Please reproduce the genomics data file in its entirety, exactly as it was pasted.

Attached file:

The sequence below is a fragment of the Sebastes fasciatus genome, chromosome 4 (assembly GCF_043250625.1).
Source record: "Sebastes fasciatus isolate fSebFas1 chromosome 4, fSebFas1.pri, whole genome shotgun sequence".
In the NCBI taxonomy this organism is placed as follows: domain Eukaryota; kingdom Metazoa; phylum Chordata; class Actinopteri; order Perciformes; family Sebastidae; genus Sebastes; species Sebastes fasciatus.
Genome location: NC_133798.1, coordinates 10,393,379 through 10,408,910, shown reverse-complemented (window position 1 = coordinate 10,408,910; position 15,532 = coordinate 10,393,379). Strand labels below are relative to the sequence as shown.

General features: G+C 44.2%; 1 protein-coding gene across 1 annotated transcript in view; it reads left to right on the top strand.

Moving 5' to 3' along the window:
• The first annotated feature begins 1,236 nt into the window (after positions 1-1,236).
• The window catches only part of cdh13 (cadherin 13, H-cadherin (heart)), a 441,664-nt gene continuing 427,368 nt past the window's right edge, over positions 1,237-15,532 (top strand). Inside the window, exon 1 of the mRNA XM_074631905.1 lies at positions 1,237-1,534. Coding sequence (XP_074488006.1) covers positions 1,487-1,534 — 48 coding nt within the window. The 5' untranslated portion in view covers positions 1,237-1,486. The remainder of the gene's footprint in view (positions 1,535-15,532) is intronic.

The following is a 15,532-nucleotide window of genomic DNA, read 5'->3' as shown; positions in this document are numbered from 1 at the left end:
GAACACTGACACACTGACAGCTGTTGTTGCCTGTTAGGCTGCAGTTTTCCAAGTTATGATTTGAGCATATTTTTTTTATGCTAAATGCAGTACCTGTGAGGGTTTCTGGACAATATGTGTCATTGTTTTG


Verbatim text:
The sequence below is a fragment of the Sebastes fasciatus genome, chromosome 4 (assembly GCF_043250625.1).
Source record: "Sebastes fasciatus isolate fSebFas1 chromosome 4, fSebFas1.pri, whole genome shotgun sequence".
In the NCBI taxonomy this organism is placed as follows: domain Eukaryota; kingdom Metazoa; phylum Chordata; class Actinopteri; order Perciformes; family Sebastidae; genus Sebastes; species Sebastes fasciatus.
Genome location: NC_133798.1, coordinates 10,393,379 through 10,408,910, shown reverse-complemented (window position 1 = coordinate 10,408,910; position 15,532 = coordinate 10,393,379). Strand labels below are relative to the sequence as shown.

General features: G+C 44.2%; 1 protein-coding gene across 1 annotated transcript in view; it reads left to right on the top strand.

Moving 5' to 3' along the window:
• The first annotated feature begins 1,236 nt into the window (after positions 1-1,236).
• The window catches only part of cdh13 (cadherin 13, H-cadherin (heart)), a 441,664-nt gene continuing 427,368 nt past the window's right edge, over positions 1,237-15,532 (top strand). Inside the window, exon 1 of the mRNA XM_074631905.1 lies at positions 1,237-1,534. Coding sequence (XP_074488006.1) covers positions 1,487-1,534 — 48 coding nt within the window. The 5' untranslated portion in view covers positions 1,237-1,486. The remainder of the gene's footprint in view (positions 1,535-15,532) is intronic.

The following is a 15,532-nucleotide window of genomic DNA, read 5'->3' as shown; positions in this document are numbered from 1 at the left end:
GAACACTGACACACTGACAGCTGTTGTTGCCTGTTAGGCTGCAGTTTTCCAAGTTATGATTTGAGCATATTTTTTTTATGCTAAATGCAGTACCTGTGAGGGTTTCTGGACAATATGTGTCATTGTTTTG